The series from showrunner Patrick Macmanus which showcases some of the botched surgeries the real-life Duntsch performed, along with the case two other Texas-based doctors (Robert Henderson, played by Alec Baldwin, and Randall Kirby, played by Christian Slater) tried to bring against him with the medical board. It doesn’t shy away from the fact that he completed less than 10% of the usual surgeries required during residency, nor the fact that he was allowed to continue to operate even after causing irreparable harm to former patients.

“Dunstch is an outlier in his specific combination of evils that make him very destructive, but he is right in the pocket of what the system is designed to promote to support itself,” Jackson says. “Patients are dependent upon the doctor themselves to be a good and decent person who’s not going to do 10,000 tests you don’t need, who is going to put your care over and above whatever quota they need to make or mortgage payment they feel pressure to get to, or the kid they’re trying to put through college. There’s just so many pieces that are broken in the profit motive inside of the American medical system that get us to outcomes like Duntsch.

“If he meant to do this it’s much less scary: he’s just a psychopath and all we got to do is weed out the psychopaths. But if he didn’t mean to do it and he was supported in continuing to do it, it’s much scarier and much more dangerous,” Jackson continues. “The system around him achieved exactly what it’s designed to do, which is to protect the system itself and the ability for the system to make profit. And so, when you look at it from that perspective, the whole thing becomes much more nefarious to me [and] much more terrifying.”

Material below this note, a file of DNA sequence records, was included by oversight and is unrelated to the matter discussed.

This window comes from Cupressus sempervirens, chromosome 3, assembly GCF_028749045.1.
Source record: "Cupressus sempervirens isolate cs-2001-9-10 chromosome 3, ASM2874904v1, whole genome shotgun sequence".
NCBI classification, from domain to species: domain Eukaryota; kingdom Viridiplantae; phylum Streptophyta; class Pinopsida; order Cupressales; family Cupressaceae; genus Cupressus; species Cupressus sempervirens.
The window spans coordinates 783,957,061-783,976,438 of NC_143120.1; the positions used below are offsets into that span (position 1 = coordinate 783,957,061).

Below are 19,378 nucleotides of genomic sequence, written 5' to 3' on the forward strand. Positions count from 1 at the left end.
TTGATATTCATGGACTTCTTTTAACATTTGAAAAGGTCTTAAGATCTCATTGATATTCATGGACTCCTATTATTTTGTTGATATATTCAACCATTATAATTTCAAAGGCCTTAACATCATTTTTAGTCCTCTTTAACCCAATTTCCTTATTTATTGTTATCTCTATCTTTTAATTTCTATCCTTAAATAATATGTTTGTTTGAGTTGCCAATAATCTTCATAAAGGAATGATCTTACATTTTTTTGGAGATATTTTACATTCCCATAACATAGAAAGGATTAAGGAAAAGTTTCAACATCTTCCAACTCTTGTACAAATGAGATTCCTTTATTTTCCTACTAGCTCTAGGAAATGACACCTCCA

“Dr. Death” also explores how Duntsch became a doctor, let alone one who would be so comfortable with and willing to fail and refuse to admit it.

It follows Duntsch as he struggles with an estranged marriage and shifts his practice, lying to patients about why he closed up his old shop and joined a new hospital. But it also flashes back to his college years, to show his strained relationship with his parents and knee-jerk tendency to deflect and blame others and his situation.

“There are clearly these things that are like time bombs in his personality, but they can only be set off in a really specific environment, and everything in his life led him to exactly the wrong place so that all of those little time bombs — those those ugly pieces inside of him — detonated at exactly the same time and created this monstrous human being. That, to me, was fascinating,” Jackson says.

“The world around him that created him is also fascinating because if any little piece of history changes, I don’t think that we’re sitting here having this conversation. He may have had the ability, but he wouldn’t have had the opportunity to do the awful things that he did.”